USMNT

Preview: USMNT v Panama

The US’s recent loss to Chile was not unexpected, but its form was all too familiar, with the US twice taking the lead, only for late goals by the opposition to turn a positive result pear-shaped. Since the World Cup, the US has gone an underwhelming 1-3-2, with the only win against the Czech Republic back in September.

While no one would argue that Jurgen Klinsmann, signed to a new contract before the summer, is on the hot seat, continued mediocrity already has fans and critics alike wondering what ails the US. Sunday’s match against Panama might provide a tonic, as the US has only lost to Panama once and is on a five-game winning streak against Los Canaleros.

Then again, lose the game and all bets are off.

Panama

As noted, the US has dominated this match-up, winning 11 of the 14 meetings between the two sides. A fellow member of CONCACAF, the US is very familiar with Panama, and has only once failed to score against them. Most recently, the US beat Panama twice in World Cup qualifying, memorably coming from behind, twice, to win in injury time the final qualifying game and thus send Mexico to the World Cup, too. Between those two games, the US also defeated Panama in the final of the Gold Cup.

Panama is not a bad side. In the region, it holds its own, finishing runners-up in the Gold Cup, as mentioned, and before that reaching the semifinal in 2011. In fact, since 2005, Panama has never failed to reach at least the quarterfinals. They’ve also done well in the Copa Centroamericana, winning in 2009, runners-up in 2007, and third place in 2011 and 2014.

It’s outside the region where they struggle, never having qualified for a World Cup. However, they do have some good players, with Jaime Penedo, Blas Perez, and Gaby Torres experienced MLS veterans.

US shape shifting

The 3-5-2 seen against Chile was an interesting wrinkle, though only effective for the first 20 or 30 minutes, with many players, including the defensive system’s lynchpin, Jermaine Jones, uncomfortable. While the offensive possibilities of the formation are intriguing, the gaps left defensively were vast. Yet, it seems the experiment is not over, with Klinsmann saying, “I think [the 3-5-2 is] definitely a card that we should have in our back pocket.”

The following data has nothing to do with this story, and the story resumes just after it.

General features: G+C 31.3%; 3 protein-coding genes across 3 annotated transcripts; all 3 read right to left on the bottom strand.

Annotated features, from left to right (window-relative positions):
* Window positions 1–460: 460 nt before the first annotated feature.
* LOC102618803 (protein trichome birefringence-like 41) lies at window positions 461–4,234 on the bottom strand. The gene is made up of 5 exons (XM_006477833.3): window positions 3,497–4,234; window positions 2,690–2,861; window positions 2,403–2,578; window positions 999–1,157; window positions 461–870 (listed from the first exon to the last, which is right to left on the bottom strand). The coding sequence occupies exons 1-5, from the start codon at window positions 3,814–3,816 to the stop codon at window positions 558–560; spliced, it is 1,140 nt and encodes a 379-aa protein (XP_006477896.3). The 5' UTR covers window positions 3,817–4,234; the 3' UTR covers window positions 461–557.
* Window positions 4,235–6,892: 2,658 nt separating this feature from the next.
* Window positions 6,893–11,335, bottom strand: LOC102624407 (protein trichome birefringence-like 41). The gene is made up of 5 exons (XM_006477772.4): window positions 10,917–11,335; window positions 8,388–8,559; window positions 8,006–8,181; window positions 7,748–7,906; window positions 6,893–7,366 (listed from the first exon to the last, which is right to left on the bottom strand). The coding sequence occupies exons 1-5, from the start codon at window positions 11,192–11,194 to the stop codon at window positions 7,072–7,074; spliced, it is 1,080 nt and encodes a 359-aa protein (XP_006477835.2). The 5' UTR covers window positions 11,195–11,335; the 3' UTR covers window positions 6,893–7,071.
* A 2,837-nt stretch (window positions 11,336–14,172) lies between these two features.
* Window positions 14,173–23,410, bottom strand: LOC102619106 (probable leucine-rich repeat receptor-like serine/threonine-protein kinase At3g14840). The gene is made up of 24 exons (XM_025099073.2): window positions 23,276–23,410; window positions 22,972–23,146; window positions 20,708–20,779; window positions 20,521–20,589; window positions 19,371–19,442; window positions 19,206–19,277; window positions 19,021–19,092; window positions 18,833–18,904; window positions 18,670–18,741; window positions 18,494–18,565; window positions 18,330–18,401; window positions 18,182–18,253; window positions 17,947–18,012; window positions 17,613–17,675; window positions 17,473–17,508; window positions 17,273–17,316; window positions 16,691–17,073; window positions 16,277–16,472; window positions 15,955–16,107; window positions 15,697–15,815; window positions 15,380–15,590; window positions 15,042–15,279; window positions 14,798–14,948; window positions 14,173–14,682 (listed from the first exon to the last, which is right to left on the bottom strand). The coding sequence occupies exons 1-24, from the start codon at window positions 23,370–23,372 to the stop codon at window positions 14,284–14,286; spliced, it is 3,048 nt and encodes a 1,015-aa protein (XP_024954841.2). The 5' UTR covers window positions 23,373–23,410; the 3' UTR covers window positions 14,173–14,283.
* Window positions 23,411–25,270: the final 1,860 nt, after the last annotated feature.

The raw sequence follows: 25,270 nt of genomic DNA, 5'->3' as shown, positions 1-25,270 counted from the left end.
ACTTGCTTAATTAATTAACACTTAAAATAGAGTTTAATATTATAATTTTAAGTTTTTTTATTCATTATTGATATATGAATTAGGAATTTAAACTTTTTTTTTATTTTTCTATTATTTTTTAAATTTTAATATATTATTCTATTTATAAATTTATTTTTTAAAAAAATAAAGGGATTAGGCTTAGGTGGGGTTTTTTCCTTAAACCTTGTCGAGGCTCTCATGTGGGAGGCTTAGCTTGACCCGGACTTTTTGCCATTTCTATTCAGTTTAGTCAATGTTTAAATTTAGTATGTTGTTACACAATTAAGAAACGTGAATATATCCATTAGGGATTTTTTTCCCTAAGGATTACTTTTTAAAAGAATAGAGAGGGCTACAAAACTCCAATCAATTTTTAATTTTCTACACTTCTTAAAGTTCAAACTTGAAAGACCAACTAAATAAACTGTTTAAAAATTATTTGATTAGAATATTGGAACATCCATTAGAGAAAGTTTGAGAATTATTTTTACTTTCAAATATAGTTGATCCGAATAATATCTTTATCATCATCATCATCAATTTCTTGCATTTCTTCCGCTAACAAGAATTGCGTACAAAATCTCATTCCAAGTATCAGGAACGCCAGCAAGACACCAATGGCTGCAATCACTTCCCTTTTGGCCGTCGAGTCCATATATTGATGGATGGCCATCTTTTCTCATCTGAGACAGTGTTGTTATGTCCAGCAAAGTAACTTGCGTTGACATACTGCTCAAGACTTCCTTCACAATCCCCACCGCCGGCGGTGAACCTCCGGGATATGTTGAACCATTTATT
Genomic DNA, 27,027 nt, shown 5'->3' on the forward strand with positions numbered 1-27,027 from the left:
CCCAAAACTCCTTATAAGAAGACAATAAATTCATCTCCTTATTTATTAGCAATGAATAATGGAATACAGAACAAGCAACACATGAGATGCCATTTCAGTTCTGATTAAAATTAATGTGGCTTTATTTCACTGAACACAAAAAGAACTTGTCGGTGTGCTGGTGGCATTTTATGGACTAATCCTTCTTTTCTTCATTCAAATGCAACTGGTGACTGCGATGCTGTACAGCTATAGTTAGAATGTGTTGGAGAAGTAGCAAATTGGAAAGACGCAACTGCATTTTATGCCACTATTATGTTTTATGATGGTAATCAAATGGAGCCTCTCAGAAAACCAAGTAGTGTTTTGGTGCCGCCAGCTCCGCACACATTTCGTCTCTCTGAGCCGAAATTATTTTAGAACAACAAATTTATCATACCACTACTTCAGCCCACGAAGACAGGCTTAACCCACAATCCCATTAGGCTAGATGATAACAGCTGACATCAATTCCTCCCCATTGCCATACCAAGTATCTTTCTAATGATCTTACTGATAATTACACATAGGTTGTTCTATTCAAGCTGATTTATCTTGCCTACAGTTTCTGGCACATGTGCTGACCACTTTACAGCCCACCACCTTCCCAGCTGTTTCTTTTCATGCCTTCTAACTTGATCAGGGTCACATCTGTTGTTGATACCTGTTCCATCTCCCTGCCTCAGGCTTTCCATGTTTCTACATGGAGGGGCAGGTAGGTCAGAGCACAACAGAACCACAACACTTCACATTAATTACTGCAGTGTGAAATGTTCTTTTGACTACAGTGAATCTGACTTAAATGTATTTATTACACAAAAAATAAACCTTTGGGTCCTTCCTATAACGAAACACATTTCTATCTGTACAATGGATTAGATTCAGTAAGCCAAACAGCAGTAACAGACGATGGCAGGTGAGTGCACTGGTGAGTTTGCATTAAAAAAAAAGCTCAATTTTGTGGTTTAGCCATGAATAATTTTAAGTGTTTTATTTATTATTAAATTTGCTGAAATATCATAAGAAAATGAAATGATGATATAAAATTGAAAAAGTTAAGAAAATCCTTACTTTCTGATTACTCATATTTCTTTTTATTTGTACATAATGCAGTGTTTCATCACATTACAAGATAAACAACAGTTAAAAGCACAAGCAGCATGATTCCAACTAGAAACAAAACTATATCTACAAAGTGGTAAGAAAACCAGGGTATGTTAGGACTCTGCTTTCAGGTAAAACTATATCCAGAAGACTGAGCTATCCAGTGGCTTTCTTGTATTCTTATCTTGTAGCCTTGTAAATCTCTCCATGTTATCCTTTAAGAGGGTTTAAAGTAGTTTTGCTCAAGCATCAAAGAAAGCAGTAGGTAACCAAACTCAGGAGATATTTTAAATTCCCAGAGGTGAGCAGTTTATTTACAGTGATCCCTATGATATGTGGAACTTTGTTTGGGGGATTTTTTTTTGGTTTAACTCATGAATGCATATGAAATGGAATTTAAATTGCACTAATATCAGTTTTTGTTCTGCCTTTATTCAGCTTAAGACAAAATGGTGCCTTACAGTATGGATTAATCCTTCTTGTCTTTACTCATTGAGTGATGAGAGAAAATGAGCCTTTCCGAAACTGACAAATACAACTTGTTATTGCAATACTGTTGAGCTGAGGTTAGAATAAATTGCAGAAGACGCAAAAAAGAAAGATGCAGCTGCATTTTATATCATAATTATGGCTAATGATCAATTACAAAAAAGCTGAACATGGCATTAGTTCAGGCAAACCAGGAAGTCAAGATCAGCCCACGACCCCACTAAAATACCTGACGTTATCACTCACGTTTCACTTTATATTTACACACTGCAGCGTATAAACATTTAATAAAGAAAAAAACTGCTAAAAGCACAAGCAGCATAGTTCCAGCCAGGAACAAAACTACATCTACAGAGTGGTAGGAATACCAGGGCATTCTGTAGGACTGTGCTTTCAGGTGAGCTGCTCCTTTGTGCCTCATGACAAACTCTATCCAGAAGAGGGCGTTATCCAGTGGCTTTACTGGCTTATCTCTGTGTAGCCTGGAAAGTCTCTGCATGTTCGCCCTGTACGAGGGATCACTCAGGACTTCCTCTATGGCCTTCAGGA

However, it seems likely that 4-4-2 or the more familiar 4-5-1/4-3-3 hybrid that the US has played for most of Klinsmann’s tenure will be the formation of choice against Panama.

Nguyen steps in?

Lee Nguyen has yet to play significant minutes for the national side since his return to the fold. And, with Michael Bradley, Mix Diskerud, and Clint Dempsey all locking down positions centrally, it seems unlikely he is in line to get a start inside. However, a start, even from the less-familiar environs of the wing, is surely in order based on his play.

Another goal for Jozy?

One of the real bright spots against Chile was to see Jozy Altidore continue his good form for the national team, scoring the second goal. Altidore’s move from a terrible situation in a major league (the EPL’s Sunderland) to an improving situation in a lesser league (MLS’s Toronto FC) has yet to even really begin, so there’s no telling how it will affect his sharpness for the national team. That said, his lack of form anywhere outside of a red, white, and blue jersey has been so total for the last 18 months, he has played with a palpable relief and lack of tension for the US. The smart money is on a another good performance and likely a goal on Sunday.

Prediction

The US has been decidedly meh for months. But playing at home against an opponent that has failed to beat the US on 13 of 14 attempts augurs very well indeed. The US should win. But more than that, the US needs a good performance. Two Januarys ago, the US was mired in a rut of poor results, but came out of camp and went on a run of a dozen straight wins, culminating in the Gold Cup triumph. A good showing on Sunday could jump-start the team back into winning ways. Perhaps this prediction is more projection than reasonable analysis, but the US wins, 3–0.

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